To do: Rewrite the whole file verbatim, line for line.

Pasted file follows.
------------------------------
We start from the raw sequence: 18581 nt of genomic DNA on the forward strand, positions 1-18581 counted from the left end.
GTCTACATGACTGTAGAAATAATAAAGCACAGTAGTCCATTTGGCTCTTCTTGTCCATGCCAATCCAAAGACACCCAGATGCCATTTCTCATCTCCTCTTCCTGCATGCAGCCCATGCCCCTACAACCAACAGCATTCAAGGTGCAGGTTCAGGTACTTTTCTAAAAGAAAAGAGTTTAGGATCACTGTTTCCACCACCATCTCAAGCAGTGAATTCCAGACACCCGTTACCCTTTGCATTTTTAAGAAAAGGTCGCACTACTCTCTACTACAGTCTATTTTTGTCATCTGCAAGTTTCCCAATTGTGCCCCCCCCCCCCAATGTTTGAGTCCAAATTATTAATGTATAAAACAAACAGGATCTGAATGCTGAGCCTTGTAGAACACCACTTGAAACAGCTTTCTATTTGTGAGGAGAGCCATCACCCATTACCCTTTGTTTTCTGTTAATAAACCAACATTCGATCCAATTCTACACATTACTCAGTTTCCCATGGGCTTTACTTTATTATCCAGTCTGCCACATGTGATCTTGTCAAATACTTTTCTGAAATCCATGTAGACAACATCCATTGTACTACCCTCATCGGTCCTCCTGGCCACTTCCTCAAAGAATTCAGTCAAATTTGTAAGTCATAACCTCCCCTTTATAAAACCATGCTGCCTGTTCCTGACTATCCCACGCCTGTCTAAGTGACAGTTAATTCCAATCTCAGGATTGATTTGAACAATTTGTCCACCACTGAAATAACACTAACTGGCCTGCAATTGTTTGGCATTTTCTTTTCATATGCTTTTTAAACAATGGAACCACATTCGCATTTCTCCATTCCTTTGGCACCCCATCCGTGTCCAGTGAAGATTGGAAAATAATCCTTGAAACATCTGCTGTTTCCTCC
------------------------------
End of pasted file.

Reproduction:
We start from the raw sequence: 18581 nt of genomic DNA on the forward strand, positions 1-18581 counted from the left end.
GTCTACATGACTGTAGAAATAATAAAGCACAGTAGTCCATTTGGCTCTTCTTGTCCATGCCAATCCAAAGACACCCAGATGCCATTTCTCATCTCCTCTTCCTGCATGCAGCCCATGCCCCTACAACCAACAGCATTCAAGGTGCAGGTTCAGGTACTTTTCTAAAAGAAAAGAGTTTAGGATCACTGTTTCCACCACCATCTCAAGCAGTGAATTCCAGACACCCGTTACCCTTTGCATTTTTAAGAAAAGGTCGCACTACTCTCTACTACAGTCTATTTTTGTCATCTGCAAGTTTCCCAATTGTGCCCCCCCCCCCCAATGTTTGAGTCCAAATTATTAATGTATAAAACAAACAGGATCTGAATGCTGAGCCTTGTAGAACACCACTTGAAACAGCTTTCTATTTGTGAGGAGAGCCATCACCCATTACCCTTTGTTTTCTGTTAATAAACCAACATTCGATCCAATTCTACACATTACTCAGTTTCCCATGGGCTTTACTTTATTATCCAGTCTGCCACATGTGATCTTGTCAAATACTTTTCTGAAATCCATGTAGACAACATCCATTGTACTACCCTCATCGGTCCTCCTGGCCACTTCCTCAAAGAATTCAGTCAAATTTGTAAGTCATAACCTCCCCTTTATAAAACCATGCTGCCTGTTCCTGACTATCCCACGCCTGTCTAAGTGACAGTTAATTCCAATCTCAGGATTGATTTGAACAATTTGTCCACCACTGAAATAACACTAACTGGCCTGCAATTGTTTGGCATTTTCTTTTCATATGCTTTTTAAACAATGGAACCACATTCGCATTTCTCCATTCCTTTGGCACCCCATCCGTGTCCAGTGAAGATTGGAAAATAATCCTTGAAACATCTGCTGTTTCCTCC